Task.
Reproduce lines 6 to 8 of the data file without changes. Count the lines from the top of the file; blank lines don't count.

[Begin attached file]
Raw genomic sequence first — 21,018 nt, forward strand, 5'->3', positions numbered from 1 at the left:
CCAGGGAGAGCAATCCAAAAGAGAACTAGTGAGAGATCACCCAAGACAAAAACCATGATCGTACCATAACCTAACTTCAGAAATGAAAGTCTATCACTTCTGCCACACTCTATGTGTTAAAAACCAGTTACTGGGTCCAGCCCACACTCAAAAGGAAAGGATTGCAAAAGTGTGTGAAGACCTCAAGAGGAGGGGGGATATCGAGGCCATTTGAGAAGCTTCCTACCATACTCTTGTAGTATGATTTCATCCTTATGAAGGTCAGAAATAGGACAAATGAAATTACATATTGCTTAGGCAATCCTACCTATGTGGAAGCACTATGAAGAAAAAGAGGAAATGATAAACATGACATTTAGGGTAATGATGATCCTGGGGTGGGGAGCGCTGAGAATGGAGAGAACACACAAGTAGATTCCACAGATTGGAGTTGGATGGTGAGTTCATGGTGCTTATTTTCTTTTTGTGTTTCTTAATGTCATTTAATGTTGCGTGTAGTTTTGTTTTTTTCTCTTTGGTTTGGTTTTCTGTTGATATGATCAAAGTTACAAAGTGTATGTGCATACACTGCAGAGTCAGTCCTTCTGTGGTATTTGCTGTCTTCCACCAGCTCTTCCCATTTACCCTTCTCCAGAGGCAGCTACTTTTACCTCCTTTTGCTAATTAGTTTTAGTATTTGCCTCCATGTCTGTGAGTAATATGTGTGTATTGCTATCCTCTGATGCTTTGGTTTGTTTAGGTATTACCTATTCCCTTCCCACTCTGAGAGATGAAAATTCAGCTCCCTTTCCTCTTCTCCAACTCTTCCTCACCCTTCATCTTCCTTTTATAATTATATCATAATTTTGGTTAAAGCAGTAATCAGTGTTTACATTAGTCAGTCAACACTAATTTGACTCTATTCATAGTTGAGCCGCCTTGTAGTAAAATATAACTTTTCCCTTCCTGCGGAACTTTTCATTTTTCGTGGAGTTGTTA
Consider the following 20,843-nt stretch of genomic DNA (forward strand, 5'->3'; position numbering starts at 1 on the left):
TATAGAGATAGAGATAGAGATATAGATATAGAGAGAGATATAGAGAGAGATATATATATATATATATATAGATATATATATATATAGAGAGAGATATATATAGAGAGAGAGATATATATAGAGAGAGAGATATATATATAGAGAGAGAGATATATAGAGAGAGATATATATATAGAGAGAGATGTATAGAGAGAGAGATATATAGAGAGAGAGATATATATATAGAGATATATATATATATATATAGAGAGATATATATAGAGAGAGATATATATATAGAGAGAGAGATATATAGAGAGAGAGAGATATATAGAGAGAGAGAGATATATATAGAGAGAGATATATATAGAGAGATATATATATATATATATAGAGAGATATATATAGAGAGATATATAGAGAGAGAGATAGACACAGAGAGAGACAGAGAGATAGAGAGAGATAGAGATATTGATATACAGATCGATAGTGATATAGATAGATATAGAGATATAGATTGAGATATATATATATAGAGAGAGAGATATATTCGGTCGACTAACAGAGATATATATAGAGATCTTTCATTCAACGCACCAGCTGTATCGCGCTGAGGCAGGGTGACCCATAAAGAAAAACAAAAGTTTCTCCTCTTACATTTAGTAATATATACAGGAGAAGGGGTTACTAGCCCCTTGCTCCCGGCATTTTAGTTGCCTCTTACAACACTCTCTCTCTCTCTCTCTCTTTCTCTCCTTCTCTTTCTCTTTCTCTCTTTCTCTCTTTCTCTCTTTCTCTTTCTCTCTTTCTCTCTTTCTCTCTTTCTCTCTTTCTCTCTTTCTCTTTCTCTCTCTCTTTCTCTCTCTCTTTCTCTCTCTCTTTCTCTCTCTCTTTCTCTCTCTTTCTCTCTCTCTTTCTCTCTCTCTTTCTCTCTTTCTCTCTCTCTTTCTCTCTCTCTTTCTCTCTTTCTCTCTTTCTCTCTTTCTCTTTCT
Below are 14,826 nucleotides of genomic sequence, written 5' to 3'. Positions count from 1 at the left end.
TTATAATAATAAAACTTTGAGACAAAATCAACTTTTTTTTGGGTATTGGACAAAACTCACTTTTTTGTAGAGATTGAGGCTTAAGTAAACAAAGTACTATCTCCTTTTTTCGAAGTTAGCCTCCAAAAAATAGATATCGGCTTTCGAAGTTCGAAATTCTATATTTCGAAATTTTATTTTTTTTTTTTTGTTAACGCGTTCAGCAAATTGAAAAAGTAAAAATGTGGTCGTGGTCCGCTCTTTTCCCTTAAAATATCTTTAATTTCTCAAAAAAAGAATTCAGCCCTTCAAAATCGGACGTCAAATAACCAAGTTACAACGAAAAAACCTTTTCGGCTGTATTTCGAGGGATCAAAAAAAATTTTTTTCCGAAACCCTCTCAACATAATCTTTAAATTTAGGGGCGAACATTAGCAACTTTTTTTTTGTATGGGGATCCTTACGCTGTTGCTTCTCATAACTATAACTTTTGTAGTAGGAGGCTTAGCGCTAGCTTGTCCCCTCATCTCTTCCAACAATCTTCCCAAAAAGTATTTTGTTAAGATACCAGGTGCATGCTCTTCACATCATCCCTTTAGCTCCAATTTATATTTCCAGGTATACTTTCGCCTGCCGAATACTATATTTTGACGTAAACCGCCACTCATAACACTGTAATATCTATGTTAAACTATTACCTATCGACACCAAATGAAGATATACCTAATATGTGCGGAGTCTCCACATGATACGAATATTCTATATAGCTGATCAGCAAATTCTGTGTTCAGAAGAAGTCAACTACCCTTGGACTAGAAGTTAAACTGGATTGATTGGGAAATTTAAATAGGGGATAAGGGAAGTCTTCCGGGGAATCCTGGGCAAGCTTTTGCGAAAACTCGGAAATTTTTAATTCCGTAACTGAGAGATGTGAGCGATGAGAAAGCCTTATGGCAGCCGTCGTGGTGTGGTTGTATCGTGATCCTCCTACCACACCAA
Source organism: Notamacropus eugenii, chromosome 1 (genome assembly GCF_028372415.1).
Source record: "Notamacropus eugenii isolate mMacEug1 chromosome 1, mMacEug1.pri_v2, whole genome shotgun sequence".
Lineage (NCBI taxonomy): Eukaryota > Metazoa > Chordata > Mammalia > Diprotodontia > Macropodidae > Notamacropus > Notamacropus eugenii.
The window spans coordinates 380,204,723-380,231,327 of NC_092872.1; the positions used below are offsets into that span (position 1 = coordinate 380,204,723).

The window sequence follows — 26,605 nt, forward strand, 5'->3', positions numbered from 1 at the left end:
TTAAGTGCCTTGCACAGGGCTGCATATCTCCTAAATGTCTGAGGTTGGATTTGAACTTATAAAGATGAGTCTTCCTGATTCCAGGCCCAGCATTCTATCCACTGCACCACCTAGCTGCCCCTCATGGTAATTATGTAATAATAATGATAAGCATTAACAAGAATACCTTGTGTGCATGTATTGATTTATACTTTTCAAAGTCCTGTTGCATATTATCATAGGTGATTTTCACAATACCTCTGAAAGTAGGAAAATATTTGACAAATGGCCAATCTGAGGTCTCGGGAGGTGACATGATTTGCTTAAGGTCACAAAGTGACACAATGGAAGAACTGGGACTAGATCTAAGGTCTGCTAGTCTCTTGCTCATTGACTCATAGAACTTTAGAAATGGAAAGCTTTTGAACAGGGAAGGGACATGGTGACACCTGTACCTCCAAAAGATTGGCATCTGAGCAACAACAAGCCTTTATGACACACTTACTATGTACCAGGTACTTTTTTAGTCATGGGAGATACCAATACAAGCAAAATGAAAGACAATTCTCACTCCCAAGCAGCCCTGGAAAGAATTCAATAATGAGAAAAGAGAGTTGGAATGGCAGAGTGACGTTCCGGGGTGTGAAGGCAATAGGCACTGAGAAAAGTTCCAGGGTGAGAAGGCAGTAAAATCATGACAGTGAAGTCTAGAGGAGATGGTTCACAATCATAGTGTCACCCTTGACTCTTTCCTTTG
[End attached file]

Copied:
TTATAATAATAAAACTTTGAGACAAAATCAACTTTTTTTTGGGTATTGGACAAAACTCACTTTTTTGTAGAGATTGAGGCTTAAGTAAACAAAGTACTATCTCCTTTTTTCGAAGTTAGCCTCCAAAAAATAGATATCGGCTTTCGAAGTTCGAAATTCTATATTTCGAAATTTTATTTTTTTTTTTTTGTTAACGCGTTCAGCAAATTGAAAAAGTAAAAATGTGGTCGTGGTCCGCTCTTTTCCCTTAAAATATCTTTAATTTCTCAAAAAAAGAATTCAGCCCTTCAAAATCGGACGTCAAATAACCAAGTTACAACGAAAAAACCTTTTCGGCTGTATTTCGAGGGATCAAAAAAAATTTTTTTCCGAAACCCTCTCAACATAATCTTTAAATTTAGGGGCGAACATTAGCAACTTTTTTTTTGTATGGGGATCCTTACGCTGTTGCTTCTCATAACTATAACTTTTGTAGTAGGAGGCTTAGCGCTAGCTTGTCCCCTCATCTCTTCCAACAATCTTCCCAAAAAGTATTTTGTTAAGATACCAGGTGCATGCTCTTCACATCATCCCTTTAGCTCCAATTTATATTTCCAGGTATACTTTCGCCTGCCGAATACTATATTTTGACGTAAACCGCCACTCATAACACTGTAATATCTATGTTAAACTATTACCTATCGACACCAAATGAAGATATACCTAATATGTGCGGAGTCTCCACATGATACGAATATTCTATATAGCTGATCAGCAAATTCTGTGTTCAGAAGAAGTCAACTACCCTTGGACTAGAAGTTAAACTGGATTGATTGGGAAATTTAAATAGGGGATAAGGGAAGTCTTCCGGGGAATCCTGGGCAAGCTTTTGCGAAAACTCGGAAATTTTTAATTCCGTAACTGAGAGATGTGAGCGATGAGAAAGCCTTATGGCAGCCGTCGTGGTGTGGTTGTATCGTGATCCTCCTACCACACCAA
Source organism: Notamacropus eugenii, chromosome 1 (genome assembly GCF_028372415.1).
Source record: "Notamacropus eugenii isolate mMacEug1 chromosome 1, mMacEug1.pri_v2, whole genome shotgun sequence".